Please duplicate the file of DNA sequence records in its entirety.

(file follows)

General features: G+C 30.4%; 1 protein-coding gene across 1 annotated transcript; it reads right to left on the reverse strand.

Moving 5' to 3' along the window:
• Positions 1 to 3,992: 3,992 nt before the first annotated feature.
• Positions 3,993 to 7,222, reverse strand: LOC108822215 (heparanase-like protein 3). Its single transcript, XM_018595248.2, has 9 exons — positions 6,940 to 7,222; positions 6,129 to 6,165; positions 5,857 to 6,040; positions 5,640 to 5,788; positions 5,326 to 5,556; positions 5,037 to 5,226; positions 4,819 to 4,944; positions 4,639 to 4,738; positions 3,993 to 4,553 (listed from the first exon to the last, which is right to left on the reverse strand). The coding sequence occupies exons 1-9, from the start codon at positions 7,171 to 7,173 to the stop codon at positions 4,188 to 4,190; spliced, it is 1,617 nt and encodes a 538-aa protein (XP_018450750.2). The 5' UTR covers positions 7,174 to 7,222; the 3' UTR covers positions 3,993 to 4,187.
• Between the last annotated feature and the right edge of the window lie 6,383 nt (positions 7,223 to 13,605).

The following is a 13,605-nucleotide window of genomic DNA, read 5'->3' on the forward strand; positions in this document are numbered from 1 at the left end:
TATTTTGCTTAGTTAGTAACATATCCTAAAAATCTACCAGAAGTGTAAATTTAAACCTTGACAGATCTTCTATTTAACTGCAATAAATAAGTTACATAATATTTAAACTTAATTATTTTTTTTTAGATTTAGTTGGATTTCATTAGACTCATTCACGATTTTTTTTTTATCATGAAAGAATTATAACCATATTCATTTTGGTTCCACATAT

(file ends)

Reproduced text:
General features: G+C 30.4%; 1 protein-coding gene across 1 annotated transcript; it reads right to left on the reverse strand.

Moving 5' to 3' along the window:
• Positions 1 to 3,992: 3,992 nt before the first annotated feature.
• Positions 3,993 to 7,222, reverse strand: LOC108822215 (heparanase-like protein 3). Its single transcript, XM_018595248.2, has 9 exons — positions 6,940 to 7,222; positions 6,129 to 6,165; positions 5,857 to 6,040; positions 5,640 to 5,788; positions 5,326 to 5,556; positions 5,037 to 5,226; positions 4,819 to 4,944; positions 4,639 to 4,738; positions 3,993 to 4,553 (listed from the first exon to the last, which is right to left on the reverse strand). The coding sequence occupies exons 1-9, from the start codon at positions 7,171 to 7,173 to the stop codon at positions 4,188 to 4,190; spliced, it is 1,617 nt and encodes a 538-aa protein (XP_018450750.2). The 5' UTR covers positions 7,174 to 7,222; the 3' UTR covers positions 3,993 to 4,187.
• Between the last annotated feature and the right edge of the window lie 6,383 nt (positions 7,223 to 13,605).

The following is a 13,605-nucleotide window of genomic DNA, read 5'->3' on the forward strand; positions in this document are numbered from 1 at the left end:
TATTTTGCTTAGTTAGTAACATATCCTAAAAATCTACCAGAAGTGTAAATTTAAACCTTGACAGATCTTCTATTTAACTGCAATAAATAAGTTACATAATATTTAAACTTAATTATTTTTTTTTAGATTTAGTTGGATTTCATTAGACTCATTCACGATTTTTTTTTTATCATGAAAGAATTATAACCATATTCATTTTGGTTCCACATAT